Join the Campaign to Defend Affordable Housing in Congress Heights
What is happening?
Several buildings immediately surrounding the Congress Heights Metro, including four residential buildings, are proposed to be demolished. The plan would create two large towers. One tower will be office space while the second tower will be roughly 200 units of almost entirely market-rate housing. Sanford Capital, the corporate owners of these buildings, has been attempting to clear out residents to pave the way for redevelopment. They have done so using a variety of means, including deliberately allowing units to go into disrepair to the point where they are uninhabitable.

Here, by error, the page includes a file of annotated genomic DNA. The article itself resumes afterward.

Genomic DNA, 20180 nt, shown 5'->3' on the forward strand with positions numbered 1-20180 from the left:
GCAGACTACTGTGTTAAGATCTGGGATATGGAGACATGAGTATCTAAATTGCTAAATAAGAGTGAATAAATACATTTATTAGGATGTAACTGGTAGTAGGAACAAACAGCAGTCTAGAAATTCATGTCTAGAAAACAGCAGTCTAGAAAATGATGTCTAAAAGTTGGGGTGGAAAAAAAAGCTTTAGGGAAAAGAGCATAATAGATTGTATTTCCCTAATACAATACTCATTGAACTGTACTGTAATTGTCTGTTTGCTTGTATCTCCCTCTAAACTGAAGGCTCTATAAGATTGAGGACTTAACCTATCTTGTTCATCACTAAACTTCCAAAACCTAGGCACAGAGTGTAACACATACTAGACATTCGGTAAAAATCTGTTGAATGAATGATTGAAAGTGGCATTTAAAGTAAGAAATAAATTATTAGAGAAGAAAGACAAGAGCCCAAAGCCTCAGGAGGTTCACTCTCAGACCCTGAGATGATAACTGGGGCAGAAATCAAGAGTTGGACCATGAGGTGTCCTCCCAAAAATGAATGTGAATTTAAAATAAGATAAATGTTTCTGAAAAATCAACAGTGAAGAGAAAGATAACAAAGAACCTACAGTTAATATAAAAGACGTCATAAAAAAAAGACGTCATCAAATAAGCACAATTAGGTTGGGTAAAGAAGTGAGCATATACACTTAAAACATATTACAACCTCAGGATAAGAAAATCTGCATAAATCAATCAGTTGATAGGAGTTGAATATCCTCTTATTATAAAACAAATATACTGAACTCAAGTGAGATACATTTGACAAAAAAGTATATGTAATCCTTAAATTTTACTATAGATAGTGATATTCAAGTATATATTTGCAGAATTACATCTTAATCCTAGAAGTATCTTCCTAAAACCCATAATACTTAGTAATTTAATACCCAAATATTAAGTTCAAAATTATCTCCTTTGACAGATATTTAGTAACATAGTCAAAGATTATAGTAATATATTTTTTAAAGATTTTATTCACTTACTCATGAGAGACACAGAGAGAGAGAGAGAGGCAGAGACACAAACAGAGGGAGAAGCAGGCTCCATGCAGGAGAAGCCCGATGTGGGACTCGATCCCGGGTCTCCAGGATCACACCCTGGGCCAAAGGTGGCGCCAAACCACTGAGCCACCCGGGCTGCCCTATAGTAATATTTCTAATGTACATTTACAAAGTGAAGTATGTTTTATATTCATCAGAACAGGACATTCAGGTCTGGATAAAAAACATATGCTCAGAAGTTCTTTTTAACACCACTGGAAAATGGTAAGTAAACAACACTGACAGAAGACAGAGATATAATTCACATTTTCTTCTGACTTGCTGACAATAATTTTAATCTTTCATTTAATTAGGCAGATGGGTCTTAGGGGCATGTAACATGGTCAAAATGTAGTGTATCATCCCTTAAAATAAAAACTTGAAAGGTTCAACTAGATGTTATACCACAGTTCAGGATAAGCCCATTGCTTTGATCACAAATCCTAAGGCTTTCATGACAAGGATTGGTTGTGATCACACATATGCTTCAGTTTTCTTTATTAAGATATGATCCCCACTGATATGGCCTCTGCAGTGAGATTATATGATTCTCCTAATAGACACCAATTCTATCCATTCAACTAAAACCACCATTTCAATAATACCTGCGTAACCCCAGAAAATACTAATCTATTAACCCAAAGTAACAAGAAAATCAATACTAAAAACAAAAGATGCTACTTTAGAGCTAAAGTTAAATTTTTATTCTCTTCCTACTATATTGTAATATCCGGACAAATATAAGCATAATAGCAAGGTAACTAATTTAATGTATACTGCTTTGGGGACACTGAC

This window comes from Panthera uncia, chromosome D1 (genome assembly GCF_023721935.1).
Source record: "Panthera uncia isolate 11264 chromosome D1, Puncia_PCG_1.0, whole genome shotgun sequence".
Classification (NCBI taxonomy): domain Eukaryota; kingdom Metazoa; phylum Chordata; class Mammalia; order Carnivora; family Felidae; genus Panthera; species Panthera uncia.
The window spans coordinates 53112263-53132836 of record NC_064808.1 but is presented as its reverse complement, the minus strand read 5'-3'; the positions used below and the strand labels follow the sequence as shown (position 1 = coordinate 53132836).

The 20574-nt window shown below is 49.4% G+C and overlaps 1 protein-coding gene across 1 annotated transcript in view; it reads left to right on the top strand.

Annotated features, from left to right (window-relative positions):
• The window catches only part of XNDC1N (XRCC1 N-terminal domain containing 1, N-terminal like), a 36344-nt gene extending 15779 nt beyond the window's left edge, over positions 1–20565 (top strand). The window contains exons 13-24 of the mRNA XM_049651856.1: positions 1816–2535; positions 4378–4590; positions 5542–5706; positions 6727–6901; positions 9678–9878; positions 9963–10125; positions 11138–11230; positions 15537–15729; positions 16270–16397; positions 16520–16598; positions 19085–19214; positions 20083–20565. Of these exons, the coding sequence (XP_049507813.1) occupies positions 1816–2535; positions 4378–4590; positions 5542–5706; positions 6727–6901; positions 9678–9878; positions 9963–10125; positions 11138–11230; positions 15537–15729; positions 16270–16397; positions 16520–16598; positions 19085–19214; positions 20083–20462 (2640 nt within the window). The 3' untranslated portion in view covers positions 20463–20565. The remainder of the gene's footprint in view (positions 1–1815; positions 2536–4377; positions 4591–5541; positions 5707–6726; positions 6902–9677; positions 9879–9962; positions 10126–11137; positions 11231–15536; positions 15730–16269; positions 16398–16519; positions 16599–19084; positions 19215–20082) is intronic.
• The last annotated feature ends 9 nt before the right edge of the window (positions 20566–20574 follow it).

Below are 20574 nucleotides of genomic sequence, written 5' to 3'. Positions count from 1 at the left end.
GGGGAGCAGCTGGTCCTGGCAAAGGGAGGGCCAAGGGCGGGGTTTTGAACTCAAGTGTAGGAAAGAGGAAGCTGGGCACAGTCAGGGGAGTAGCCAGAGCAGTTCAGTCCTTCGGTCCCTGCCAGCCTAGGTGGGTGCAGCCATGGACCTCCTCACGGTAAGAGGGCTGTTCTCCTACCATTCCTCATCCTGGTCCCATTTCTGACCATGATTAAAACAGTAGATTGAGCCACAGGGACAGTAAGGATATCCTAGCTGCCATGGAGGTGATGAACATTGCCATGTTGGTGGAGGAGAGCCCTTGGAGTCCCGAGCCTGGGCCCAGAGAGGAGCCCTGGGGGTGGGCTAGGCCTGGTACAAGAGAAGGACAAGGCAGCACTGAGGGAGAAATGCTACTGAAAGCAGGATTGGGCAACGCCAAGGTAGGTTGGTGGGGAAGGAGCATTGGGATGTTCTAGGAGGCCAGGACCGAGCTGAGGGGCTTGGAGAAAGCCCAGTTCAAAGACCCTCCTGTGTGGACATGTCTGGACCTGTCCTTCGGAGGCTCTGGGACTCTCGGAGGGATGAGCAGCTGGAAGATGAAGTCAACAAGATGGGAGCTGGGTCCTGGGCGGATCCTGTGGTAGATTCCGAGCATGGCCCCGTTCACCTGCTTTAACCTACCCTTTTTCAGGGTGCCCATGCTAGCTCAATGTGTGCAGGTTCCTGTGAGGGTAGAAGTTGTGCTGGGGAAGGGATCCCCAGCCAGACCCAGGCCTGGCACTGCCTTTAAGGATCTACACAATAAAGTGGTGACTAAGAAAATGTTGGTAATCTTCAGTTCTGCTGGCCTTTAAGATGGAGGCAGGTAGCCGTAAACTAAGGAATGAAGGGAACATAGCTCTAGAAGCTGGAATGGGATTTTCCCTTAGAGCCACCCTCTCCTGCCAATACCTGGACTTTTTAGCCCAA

The project also includes one building currently not owned by Sanford. Currently, this building has a 40-year covenant requiring all units to be affordable for extremely low-income tenants. And while the current owner of that building received almost $1 million in a loan from the District government, today, the building remains vacant. No money has been repaid on that loan, nor has the owner paid any taxes. Despite the dire need for affordable housing, and the outstanding loan, the District is preparing to sell the building very cheaply and wave the affordability covenant – essentially allowing anything to be built in its stead, namely the smaller, market-rate units that Sanford Capital is proposing. These units would be unaffordable to the large majority of Congress Heights residents.